Debinarizing Gender Classification: Teaching CLIP to Postpone Binarization as an Algorithmic Quality (Thomas Smits, Lith Lefranc, Melvin Wevers)
In cultural theory, scholars have conceptualized gender identities and the ways in which they find (visual) expression in heritage collections, as non-binary socio-cultural constructs (Matsuno and Budge 2017). In contrast, most applications of machine learning in digital humanities classify gender into two mutually exclusive classes. Common performance metrics further exacerbate binarity by penalizing models for uncertainty and non-response. This paper uses CLIP (Radford et. al 2021), a multimodal model, in combination with C@1 (Peñas and Rodrigo 2011), a F1 metric that allows (and rewards) non-response, to propose a new method for gender classification on (historical) images. Binary (gender) classification is built on the conceptual fallacy that a 0.05 prediction for class A automatically entails a 0.95 prediction for class B. We previously showed that CLIP can only simulate (binary) classification tasks (Smits and Kestemont 2021). CLIP can only approach binary classification by asking two questions (Is this A? Is this B?) and normalizing the outcomes into a single prediction. By measuring CLIP’s approximation of binary prediction with C@1, we hypothesize that we can calibrate algorithms to know when they do not have enough information to make a binary prediction (self-awareness), or when they should postpone binarization. We test our recalibrated algorithm on stratified sets of nineteenth-century magic lantern slides (Smits and Kestemont 2021), mid-twentieth century advertisements (Wevers and Smits 2020), and ‘modern’ photographs scraped from the internet (Schumann et. al 2021). We hope this helps to shed light on the ways in which gender functioned as an historical social-cultural construct.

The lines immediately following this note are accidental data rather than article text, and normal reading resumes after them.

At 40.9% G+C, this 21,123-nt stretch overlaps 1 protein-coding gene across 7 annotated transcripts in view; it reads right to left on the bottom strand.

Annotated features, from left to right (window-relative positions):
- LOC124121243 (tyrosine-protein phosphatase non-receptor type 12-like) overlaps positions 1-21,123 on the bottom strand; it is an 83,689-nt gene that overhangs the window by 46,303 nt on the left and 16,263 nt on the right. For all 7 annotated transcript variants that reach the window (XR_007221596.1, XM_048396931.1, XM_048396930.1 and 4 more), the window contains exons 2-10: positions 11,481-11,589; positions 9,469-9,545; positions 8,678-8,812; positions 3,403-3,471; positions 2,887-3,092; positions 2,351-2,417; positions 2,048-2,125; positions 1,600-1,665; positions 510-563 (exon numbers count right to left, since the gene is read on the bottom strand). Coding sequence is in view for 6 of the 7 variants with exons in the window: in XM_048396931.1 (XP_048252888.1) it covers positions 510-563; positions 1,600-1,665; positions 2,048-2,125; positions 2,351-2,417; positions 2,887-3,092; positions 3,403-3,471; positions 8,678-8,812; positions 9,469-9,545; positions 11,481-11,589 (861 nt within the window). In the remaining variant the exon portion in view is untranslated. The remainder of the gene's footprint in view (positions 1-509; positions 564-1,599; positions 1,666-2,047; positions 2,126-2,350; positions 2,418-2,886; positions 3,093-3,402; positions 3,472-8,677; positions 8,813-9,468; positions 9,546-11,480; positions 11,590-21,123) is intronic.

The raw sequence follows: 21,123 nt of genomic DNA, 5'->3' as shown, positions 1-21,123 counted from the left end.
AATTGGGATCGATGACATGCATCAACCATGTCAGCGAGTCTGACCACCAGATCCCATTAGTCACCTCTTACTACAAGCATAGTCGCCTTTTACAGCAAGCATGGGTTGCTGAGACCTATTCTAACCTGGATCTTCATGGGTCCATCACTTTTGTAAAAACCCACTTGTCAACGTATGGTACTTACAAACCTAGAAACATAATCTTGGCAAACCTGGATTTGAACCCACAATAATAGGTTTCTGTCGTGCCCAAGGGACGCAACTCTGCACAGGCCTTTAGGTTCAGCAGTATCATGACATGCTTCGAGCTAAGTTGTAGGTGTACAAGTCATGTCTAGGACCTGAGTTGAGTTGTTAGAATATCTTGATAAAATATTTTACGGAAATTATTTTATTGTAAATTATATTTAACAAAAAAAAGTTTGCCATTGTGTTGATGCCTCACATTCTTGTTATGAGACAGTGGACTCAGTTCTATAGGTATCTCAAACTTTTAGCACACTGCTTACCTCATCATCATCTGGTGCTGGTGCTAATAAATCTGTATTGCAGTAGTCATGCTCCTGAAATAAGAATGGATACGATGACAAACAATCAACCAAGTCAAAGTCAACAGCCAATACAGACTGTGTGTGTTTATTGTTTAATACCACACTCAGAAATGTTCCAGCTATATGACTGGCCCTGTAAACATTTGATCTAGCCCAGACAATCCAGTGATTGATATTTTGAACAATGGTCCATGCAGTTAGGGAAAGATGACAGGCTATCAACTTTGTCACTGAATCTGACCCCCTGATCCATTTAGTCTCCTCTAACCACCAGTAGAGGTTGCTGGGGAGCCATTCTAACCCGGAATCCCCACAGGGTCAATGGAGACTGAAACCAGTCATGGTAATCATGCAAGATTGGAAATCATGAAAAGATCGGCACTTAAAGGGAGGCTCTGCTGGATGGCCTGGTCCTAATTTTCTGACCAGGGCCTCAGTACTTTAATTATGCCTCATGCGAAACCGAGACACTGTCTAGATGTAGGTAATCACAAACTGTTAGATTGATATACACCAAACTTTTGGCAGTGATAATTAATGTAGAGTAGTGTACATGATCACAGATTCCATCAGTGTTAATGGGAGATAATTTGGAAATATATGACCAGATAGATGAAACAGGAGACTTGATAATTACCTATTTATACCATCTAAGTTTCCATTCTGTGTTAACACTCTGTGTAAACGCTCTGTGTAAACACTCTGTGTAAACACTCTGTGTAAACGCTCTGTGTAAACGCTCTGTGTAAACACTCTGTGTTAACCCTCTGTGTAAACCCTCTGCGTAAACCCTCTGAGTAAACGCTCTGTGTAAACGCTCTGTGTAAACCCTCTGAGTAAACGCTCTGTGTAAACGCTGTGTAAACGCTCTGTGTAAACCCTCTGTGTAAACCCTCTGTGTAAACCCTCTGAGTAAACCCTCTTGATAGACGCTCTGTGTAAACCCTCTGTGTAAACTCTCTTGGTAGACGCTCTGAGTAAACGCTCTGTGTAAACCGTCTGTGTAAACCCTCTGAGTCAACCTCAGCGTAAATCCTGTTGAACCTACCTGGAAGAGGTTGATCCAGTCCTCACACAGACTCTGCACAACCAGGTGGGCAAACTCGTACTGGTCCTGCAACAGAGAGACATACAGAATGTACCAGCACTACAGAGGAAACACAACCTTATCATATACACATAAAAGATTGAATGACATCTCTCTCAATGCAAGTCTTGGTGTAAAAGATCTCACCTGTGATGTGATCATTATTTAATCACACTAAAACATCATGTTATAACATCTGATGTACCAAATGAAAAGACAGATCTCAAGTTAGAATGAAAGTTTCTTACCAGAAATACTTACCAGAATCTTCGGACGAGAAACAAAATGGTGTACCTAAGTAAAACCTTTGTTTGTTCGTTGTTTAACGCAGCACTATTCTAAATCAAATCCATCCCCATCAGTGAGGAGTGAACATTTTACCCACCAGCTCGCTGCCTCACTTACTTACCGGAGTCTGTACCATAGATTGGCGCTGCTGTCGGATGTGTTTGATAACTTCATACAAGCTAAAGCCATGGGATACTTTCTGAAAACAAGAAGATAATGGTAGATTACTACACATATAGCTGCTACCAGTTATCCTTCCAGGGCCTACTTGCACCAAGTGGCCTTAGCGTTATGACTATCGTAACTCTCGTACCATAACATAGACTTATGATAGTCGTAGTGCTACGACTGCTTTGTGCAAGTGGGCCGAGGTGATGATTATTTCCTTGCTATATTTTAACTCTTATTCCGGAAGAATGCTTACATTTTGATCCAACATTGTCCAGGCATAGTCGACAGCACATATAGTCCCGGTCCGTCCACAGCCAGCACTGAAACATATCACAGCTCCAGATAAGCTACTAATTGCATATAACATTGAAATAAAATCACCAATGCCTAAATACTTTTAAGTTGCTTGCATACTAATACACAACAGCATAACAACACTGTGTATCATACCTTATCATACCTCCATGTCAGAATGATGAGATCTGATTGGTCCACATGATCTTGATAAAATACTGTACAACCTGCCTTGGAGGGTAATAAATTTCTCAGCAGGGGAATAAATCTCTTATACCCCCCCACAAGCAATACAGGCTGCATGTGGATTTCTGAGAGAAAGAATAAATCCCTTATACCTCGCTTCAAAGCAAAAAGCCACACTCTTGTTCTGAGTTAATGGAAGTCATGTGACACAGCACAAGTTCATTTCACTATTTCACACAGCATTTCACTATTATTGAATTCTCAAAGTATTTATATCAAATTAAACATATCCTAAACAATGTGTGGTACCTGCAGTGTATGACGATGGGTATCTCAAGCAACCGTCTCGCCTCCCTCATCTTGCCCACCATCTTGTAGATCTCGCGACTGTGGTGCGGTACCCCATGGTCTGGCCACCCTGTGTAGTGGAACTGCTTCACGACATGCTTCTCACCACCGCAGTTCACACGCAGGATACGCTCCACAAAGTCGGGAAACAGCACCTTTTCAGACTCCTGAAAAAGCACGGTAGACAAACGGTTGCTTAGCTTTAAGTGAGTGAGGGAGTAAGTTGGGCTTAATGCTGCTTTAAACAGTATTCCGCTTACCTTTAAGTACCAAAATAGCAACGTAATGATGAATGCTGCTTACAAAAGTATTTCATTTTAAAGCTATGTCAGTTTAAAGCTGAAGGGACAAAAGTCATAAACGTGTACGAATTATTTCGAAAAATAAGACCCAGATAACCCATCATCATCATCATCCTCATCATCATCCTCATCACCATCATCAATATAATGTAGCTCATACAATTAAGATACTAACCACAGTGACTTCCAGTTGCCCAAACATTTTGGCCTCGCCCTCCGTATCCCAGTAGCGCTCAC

Explainability in Deep Learning for Archaeology (Anna Leone, Noura Al Moubayed, Matthew Watson, Tom Winterbottom, Dan Kluvanec, Dan Lawrence)
The rise of explainable Machine Learning (ML) has seen the development of tools that aim to decipher decisions made by black-box ML models. These techniques can be used to both understand and verify these decisions by providing interpretable outputs from ML models. They highlight which features of the input were deemed most (and least) important by the model. Explainable ML has also been used to help better understand the limitations of these models, providing the basis for model improvement. Thus, the use of explainable ML can increase the understanding of, and trust placed in, ML models; especially in applications where ML-expertise is not expected of the end user. We discuss applying explainability to ML models trained on a number of varying archaeology-based tasks and how this could aid their wider adoption. For example, in our model for generating artefact metadata such as “this artefact is from Iraq”, explanations are produced that highlight regions of interest that attempt to explain ‘why’ the model believes the artefact to be from Iraq. These explanations can then be compared to explanations from domain experts to confirm the model is looking at the correct parts of the image. Similar techniques could be used to identify which parts of the image were most useful when identifying (possibly) stolen artefacts, and to highlight parts of the images that were most useful when retrieving similar images. These examples showcase how important explainability is when it comes to increasing understanding, and hence trust, of ML models to non-ML experts.

Do Parrots Dream of Electric Sheep? (Leonardo Impett)